coinfected. Exploring such pathogen interactions and their effects on the immune system represent rapidly burgeoning areas of scientific interest.1

This report summarizes a two-day workshop held by the Institute of Medicine’s Forum on Microbial Threats on October 21–22, 2002, to address this rapidly evolving field. Invited experts presented research findings on a range of recognized and potential chronic sequelae of infections, as well as on diverse pathogenic mechanisms leading from exposure to chronic disease outcomes. Cancers, cardiovascular disease, demyelinating syndromes, neuropsychiatric diseases, hepatitis, and type 1 diabetes were among the conditions addressed. Participants explored factors driving infectious etiologies of chronic diseases of prominence, identified difficulties in linking infectious agents with chronic outcomes, and discussed broad-based strategies and research programs to advance the field. Table S-1 lists the infectious agents and associated diseases discussed in this report.

Emerging infectious diseases are conceptualized either as newly identified or appreciated infectious illnesses and conditions, or as previously recognized syndromes that are newly attributed to infection. Some scientists now believe that a substantial portion of chronic diseases may be causally linked to infectious agents. Just as the germ theory opened the way for numerous discoveries about the sources of acute infections, changing ideas about the nature of both infectious diseases and chronic diseases, coupled with the advent of powerful new laboratory techniques, are leading to novel claims concerning the infectious origins of chronic diseases.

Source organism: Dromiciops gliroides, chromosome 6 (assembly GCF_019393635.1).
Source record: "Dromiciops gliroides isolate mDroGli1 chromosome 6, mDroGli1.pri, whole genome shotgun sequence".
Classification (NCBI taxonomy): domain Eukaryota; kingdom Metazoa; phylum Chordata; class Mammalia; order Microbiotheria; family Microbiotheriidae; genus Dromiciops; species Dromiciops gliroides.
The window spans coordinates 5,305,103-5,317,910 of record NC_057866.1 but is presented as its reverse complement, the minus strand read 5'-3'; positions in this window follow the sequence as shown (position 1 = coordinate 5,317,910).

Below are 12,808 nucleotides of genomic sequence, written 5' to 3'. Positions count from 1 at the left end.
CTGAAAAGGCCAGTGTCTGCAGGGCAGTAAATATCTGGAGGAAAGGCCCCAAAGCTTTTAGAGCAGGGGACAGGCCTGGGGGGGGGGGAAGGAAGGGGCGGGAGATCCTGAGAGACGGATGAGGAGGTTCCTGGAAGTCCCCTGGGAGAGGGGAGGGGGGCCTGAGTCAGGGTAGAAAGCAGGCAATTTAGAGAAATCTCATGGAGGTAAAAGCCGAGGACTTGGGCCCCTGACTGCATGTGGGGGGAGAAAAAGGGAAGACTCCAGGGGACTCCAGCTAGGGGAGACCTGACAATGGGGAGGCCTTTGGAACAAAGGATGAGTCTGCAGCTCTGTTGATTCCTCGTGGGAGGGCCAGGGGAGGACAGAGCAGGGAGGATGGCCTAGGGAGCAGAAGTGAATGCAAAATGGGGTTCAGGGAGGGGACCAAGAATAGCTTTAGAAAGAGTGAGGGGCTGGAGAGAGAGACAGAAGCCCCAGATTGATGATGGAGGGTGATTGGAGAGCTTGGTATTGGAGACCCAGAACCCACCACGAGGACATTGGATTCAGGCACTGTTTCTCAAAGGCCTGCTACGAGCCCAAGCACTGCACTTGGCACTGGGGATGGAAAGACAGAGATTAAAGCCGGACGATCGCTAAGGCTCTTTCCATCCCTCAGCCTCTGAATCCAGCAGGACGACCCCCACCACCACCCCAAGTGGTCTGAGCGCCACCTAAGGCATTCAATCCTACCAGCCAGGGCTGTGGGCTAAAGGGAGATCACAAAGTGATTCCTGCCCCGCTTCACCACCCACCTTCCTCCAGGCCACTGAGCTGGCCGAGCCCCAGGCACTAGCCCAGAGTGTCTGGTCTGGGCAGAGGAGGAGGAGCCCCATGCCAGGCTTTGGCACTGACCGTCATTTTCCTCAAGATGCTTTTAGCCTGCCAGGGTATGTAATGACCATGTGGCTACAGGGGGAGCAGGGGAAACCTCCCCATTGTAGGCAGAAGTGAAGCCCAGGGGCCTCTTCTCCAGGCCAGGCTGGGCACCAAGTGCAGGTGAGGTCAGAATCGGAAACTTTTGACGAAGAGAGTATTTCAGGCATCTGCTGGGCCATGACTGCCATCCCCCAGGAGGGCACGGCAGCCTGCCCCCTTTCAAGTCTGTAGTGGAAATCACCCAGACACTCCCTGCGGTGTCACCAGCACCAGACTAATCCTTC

DEFINING THE RELATIONSHIP

The traditional standards for establishing a microbial or bacterial cause of disease are those that were developed for acute infections. Known as “Koch’s postulates,” they state that the causal organism must be:

  1. present in diseased tissue;

  2. isolated and grown in pure culture outside the animal host;

  3. shown to induce the same disease when injected into a healthy animal; and

  4. isolated from the experimentally inoculated animal in pure culture and shown to be the same as the original agent.

1  

It should be clearly noted throughout this summary report that the nature of the evidence for causality of a chronic disease from an infectious agent varies considerably. Each of the cases reviewed here represents a wide spectrum of the nature of the relationship between the infectious agent and the chronic disease. In some cases, the links are definitive (e.g., human papillomavirus and cervical cancer). In other cases, the relationship has only recently been investigated with little more than suspected associations from preliminary data (e.g., enteroviruses and Type I diabetes).



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